The incredible shrinking operating system: How containers and serverless computing are changing the cloud

Hang around enterprise computing types long enough, and you’ll wind up talking about “the stack” at some point. It’s a term used to refer to the complicated layers of software that run in modern data centers, and the most fundamental part of the stack is the operating system, which manages how everything else in that stack uses the hardware.

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For years, Microsoft and Linux vendors have fought for control of this basic and lucrative part of the stack. But as cloud computing evolves, we’re starting to see other parts of the stack take on greater prominence.

Containers — which allow applications to run independently of the operating system — were the spark for this evolution, and the growing importance of container orchestration software like Kubernetes means that a certain amount of the resource management once done by the operating system can now be handled in other places. And the emergence of event-driven serverless development techniques could lead to more changes in the way we think about operating systems in the stack, according to Mark Russinovich, Microsoft Azure chief technology officer.

“If you take a look at the way that containers have evolved, it’s basically an evolution of the OS model we’ve had to this point; they have a file-system view of things,” said Russinovich, an operating-system historian in his own right, in a recent interview. “If you take a look at what an app is trying to do, it’s possible to break away from that type of abstraction.”

The operating system isn’t going anywhere: something has to take charge of allocating hardware resources in response to the basic demands of the applications running on a server. But the role it plays could be changing quite a bit, and that shift could have a profound effect on how the data centers of the future are put together. It could pose problems for Red Hat and Microsoft, which have aggressively embraced the cloud but still make a lot of money selling traditional operating systems to server vendors and companies building on-premises data centers.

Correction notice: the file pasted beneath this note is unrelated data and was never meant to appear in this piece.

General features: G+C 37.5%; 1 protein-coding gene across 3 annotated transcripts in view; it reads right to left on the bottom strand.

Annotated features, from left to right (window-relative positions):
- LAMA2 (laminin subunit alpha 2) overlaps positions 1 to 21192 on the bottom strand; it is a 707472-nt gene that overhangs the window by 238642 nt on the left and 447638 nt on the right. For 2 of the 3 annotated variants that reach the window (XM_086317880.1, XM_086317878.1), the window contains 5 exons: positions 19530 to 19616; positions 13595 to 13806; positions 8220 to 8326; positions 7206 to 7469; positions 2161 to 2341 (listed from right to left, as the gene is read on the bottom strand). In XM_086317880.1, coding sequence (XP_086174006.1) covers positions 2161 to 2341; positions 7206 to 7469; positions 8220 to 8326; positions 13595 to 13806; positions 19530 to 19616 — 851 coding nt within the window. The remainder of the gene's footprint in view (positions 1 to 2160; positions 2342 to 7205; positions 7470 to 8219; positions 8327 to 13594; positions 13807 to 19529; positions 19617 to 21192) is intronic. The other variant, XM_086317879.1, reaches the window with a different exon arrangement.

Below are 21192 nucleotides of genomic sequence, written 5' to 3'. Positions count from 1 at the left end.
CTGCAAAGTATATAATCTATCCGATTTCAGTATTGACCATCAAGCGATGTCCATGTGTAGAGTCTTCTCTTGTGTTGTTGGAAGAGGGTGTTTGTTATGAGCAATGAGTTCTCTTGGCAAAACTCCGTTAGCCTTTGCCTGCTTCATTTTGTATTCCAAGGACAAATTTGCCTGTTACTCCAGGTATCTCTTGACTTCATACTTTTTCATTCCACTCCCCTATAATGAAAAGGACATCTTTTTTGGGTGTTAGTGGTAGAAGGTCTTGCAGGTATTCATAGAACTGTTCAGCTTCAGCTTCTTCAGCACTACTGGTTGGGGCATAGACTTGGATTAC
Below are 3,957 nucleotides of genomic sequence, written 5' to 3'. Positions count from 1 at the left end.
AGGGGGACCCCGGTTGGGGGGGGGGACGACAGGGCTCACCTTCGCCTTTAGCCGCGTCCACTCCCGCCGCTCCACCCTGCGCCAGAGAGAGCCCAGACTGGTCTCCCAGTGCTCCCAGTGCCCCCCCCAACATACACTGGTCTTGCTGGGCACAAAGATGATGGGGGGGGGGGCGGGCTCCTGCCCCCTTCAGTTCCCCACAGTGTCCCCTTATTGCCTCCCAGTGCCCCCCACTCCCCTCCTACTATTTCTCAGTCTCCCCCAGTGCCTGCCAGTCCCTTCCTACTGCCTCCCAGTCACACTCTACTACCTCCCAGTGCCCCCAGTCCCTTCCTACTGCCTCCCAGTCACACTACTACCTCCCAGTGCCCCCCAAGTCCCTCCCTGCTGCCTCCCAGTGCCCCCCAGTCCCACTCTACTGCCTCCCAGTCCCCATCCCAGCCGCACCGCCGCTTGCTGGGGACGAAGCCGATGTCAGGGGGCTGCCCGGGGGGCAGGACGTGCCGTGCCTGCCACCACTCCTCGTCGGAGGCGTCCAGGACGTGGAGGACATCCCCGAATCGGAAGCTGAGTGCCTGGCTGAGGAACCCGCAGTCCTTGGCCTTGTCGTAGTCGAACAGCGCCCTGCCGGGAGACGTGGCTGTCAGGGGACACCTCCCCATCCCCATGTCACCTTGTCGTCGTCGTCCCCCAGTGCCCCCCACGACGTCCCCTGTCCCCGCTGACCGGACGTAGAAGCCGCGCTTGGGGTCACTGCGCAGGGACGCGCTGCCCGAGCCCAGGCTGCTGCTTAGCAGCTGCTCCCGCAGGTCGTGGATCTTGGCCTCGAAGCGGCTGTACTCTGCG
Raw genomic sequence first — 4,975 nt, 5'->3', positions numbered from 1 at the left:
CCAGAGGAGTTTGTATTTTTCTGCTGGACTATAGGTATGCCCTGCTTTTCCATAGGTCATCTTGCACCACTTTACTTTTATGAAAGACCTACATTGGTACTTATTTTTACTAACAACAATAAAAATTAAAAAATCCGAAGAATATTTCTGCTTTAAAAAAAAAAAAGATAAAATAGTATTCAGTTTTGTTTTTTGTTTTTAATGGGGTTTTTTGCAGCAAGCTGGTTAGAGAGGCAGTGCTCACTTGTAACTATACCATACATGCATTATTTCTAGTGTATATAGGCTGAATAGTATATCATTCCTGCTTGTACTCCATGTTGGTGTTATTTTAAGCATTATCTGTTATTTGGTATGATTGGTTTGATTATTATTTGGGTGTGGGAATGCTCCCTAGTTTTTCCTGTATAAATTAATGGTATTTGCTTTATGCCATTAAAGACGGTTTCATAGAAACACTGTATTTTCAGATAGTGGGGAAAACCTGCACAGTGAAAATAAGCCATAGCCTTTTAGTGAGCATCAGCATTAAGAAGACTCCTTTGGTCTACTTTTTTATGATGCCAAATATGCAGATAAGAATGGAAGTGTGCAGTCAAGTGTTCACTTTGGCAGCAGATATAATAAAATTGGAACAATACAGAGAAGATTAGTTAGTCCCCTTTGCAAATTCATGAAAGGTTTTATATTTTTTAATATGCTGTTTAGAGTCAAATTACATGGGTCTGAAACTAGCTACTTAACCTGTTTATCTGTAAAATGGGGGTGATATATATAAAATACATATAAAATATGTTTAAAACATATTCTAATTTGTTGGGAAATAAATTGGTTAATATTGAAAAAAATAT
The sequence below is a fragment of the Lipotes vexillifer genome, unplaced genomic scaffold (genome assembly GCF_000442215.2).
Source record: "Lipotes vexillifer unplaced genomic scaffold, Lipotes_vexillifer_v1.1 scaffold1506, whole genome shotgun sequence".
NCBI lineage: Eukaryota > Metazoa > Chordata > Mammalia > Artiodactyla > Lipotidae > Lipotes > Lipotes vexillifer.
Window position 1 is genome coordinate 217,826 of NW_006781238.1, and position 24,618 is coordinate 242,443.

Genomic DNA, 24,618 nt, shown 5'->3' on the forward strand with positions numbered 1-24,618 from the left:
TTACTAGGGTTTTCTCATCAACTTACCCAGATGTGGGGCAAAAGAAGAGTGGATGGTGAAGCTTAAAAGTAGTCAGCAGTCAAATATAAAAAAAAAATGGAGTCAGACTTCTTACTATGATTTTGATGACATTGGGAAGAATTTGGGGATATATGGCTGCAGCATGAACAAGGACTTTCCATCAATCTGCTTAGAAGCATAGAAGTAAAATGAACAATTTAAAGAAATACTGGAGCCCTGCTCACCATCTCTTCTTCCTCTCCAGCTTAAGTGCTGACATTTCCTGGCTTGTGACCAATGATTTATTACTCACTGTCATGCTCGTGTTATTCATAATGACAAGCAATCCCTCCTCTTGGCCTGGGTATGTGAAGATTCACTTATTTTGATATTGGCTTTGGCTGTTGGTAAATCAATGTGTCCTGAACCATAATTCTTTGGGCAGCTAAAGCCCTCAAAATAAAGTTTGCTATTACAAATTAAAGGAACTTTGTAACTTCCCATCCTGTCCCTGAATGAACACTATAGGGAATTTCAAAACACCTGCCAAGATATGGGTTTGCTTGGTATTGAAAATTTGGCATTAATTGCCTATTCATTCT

And it could unlock some interesting opportunities for startups with a fresh approach to a product that historically has taken an awful lot of resources to develop and maintain. Just like FPGAs (field programmable gate arrays) are gaining steam among artificial intelligence researchers thanks to their flexibility, lightweight operating systems — which promise that you only need a bare-bones package at the bottom needed to make everything work — could emerge as the cloud-native approach to computing.

Order of operations

The operating system does more or less what its name implies: it’s a system that operates the computer. Operating systems serve as a bridge between higher-level application activity and hardware components like the processor, memory, and storage, and they have traditionally been one of the most important components of the aforementioned stack.